There is only one thing in rugby more difficult than beating the All Blacks in New Zealand, and that is beating the All Blacks in the South Island of New Zealand. A match in Auckland is quite demanding enough, thank you very much - the silver-ferned brigade have not lost there for more than a decade - but when a team of opponents cross the Cook Strait and head in the general direction of Antarctica, they really are in trouble. Read the history and quake.
Dunedin, home to the so-called "House of Pain", is the most forbidding of the All Black citadels but Christchurch is very nearly as grim: Jade Stadium, known to all right-thinking rugby folk by its former name of Lancaster Park, has hosted 42 Tests since 1913, and witnessed only nine defeats for the home team.
Such is the scale of the challenge facing the British and Irish Lions today in a game Tana Umaga, the fearsome captain with the battle-scarred visage and the hooded eyes, chillingly describes as "a long time in the coming". Umaga seemed perfectly relaxed, even affable, yesterday. There again, so did Al Capone before the St Valentine's Day Massacre.
Under the circumstances, it was quite an achievement of Sir Clive Woodward's to appear even more serene. "I do what I do because of occasions likes this," the head coach said. "As far as I'm concerned, it's a must-win match, a one-off, a cup final. It's special. And yes, I am totally confident I've picked the right players."
The proof of that will be in the playing. Has Jonny Wilkinson really been exposed to enough top-level rugby to go the distance in a contest of this magnitude, and out of position at that? Is Woodward correct in believing Jason Robinson's form justifies his participation at full-back? Can the coach be absolutely certain that he hasn't missed a trick with his back-row selection? If he is shown to be wrong on any or all of these issues, the Lions will almost certainly lose the opening Test of the three-match series - the Test which, conventional wisdom suggests, is most likely to go their way.
If the coach was having second thoughts on matters selectorial, there was nothing in his manner to betray him in his uncertainty. Not for the first time on the eve of a major match, Woodward was at his best - bullish in his optimism, dismissive of even the slightest suggestion that he might have misread the runes or gone barking up the wrong tree. He denied he had been too conservative with his loose-forward combination and was even more disdainful of the notion that his side had a duty to entertain.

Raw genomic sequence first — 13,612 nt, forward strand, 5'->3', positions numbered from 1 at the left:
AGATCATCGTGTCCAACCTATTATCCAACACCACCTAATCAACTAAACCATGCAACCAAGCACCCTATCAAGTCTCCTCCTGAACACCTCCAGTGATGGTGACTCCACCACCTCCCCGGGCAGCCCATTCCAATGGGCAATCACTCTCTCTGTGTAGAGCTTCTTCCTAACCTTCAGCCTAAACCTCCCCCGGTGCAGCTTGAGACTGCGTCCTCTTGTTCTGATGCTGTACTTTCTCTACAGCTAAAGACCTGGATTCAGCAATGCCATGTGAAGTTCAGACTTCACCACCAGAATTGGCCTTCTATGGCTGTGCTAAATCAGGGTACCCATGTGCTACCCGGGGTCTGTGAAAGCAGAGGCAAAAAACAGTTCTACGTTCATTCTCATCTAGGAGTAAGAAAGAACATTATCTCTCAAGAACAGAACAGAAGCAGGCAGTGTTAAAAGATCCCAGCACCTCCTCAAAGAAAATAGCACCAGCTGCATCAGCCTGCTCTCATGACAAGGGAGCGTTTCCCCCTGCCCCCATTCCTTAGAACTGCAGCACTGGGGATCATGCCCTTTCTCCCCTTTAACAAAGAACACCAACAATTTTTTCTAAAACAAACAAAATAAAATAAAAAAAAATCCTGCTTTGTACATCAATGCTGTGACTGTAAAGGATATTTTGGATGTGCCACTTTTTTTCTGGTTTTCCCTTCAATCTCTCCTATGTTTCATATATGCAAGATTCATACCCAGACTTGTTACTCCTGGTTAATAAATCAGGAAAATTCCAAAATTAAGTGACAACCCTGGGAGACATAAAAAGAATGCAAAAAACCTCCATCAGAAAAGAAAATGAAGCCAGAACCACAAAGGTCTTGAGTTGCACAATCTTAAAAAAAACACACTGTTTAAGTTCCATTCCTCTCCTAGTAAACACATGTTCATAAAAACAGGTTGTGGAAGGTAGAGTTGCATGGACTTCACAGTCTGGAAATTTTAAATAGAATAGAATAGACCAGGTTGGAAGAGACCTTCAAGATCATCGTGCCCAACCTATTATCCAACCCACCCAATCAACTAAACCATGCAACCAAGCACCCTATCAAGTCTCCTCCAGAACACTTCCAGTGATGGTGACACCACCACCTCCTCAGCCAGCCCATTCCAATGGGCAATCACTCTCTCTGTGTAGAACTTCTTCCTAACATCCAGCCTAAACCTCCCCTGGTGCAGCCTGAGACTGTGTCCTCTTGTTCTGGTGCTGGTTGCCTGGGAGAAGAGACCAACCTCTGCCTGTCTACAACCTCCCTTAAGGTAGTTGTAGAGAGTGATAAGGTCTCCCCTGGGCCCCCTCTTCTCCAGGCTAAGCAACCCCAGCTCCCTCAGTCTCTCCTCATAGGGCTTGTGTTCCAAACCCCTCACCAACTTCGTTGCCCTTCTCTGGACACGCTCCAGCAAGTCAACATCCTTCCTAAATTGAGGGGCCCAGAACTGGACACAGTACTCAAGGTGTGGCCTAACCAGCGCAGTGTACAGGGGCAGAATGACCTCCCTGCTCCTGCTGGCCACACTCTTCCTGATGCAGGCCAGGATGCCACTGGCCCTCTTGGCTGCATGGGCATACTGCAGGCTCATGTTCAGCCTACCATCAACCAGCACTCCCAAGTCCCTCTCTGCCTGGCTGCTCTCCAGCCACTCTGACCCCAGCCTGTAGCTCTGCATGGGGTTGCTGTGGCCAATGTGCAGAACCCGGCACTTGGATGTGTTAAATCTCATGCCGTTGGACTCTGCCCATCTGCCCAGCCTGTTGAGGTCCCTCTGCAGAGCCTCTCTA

"If I'd been interested in entertaining people, I'd have picked some of the players I left at home," he said. "We could play the most exciting brand of rugby ever seen, but it's not so exciting if you end up losing. I could have made some popular decisions, but I'm not here to be popular. I've made rational, cold-hearted decisions and I stand by them."
With the local weather experts predicting the sudden appearance of winter just in time for kick-off - wind, rain, freezing temperatures, the whole works - the heavens may be smiling on the Lions. They should hold the whip hand at the scrummage, especially as the referee, Joel Jutge, is a Frenchman with a Frenchman's love of the set-piece collision. They are also strongly equipped to play a tight, close-combat game. Andy Robinson, the forwards coach, wants the likes of Paul O'Connell, Ben Kay and Neil Back to "make it personal" with their opposite numbers.
But if the All Blacks find a way of upping the pace, the absence of Ryan Jones and Martyn Williams from the back row could explode in the Lions' faces like some dodgy fourth-form chemistry experiment. Jerry Collins and Rodney So'oialo are not in the great tradition of New Zealand loose forwards but Richie McCaw very definitely is, and if the Canterbury flanker is given the run of the park, tries will surely follow.
Should the Lions lose - there is unlikely to be more than eight or nine points in it - it will not be the end of the world, and next week's game takes place in Wellington, the least imposing of the All Black venues. On the other hand, defeat will not make life any easier. As Woodward admitted to his critics-in-waiting yesterday: "If we go down here, the bullets will start flying."
* Gareth Thomas is to stand trial for assault in France in the autumn after an incident two years ago. He is charged alongside two other former Bridgend players, Phil Booth and Andy Moore, and the coach, Richard Webster.
Teams for first Test, Jade Stadium, Christchurch
15 L MacDonald (Canterbury)
14 D Howlett (Auckland)
13 T Umaga (Wellington, capt)
12 A Mauger (Canterbury)
11 S Sivivatu (Waikato)
10 D Carter (Canterbury)
9 J Marshall (Canterbury)
1 A Woodcock (North Harbour)
2 K Mealamu (Auckland)
3 C Hayman (Otago)
4 C Jack (Canterbury)
5 A Williams (Auckland)
6 J Collins (Wellington)
7 R McCaw (Canterbury)
8 R So'oialo (Wellington)
Replacements: D Witcombe (Auckland); G Somerville (Canterbury); J Gibbes (Waikato); S Lauaki (Waikato); B Kelleher (Waikato); M Muliaina (Auckland); R Gear (Nelson Bays).
British and Irish Lions
15 J Robinson (England)
14 J Lewsey (England)
13 B O'Driscoll (Ireland, capt)
12 J Wilkinson (England)
11 G Thomas (Wales)
10 S Jones (Wales)
9 D Peel (Wales)
1 G Jenkins (Wales)
2 S Byrne (Ireland)
3 J White (England)
4 P O'Connell (Ireland)
5 B Kay (England)
6 R Hill (England)
7 N Back (England)
8 M Corry (England)
Replacements: S Thompson (England); G Rowntree (England); D Grewcock (England); R Jones (Wales); M Dawson (England); W Greenwood (England); S Horgan (Ireland).Reuse content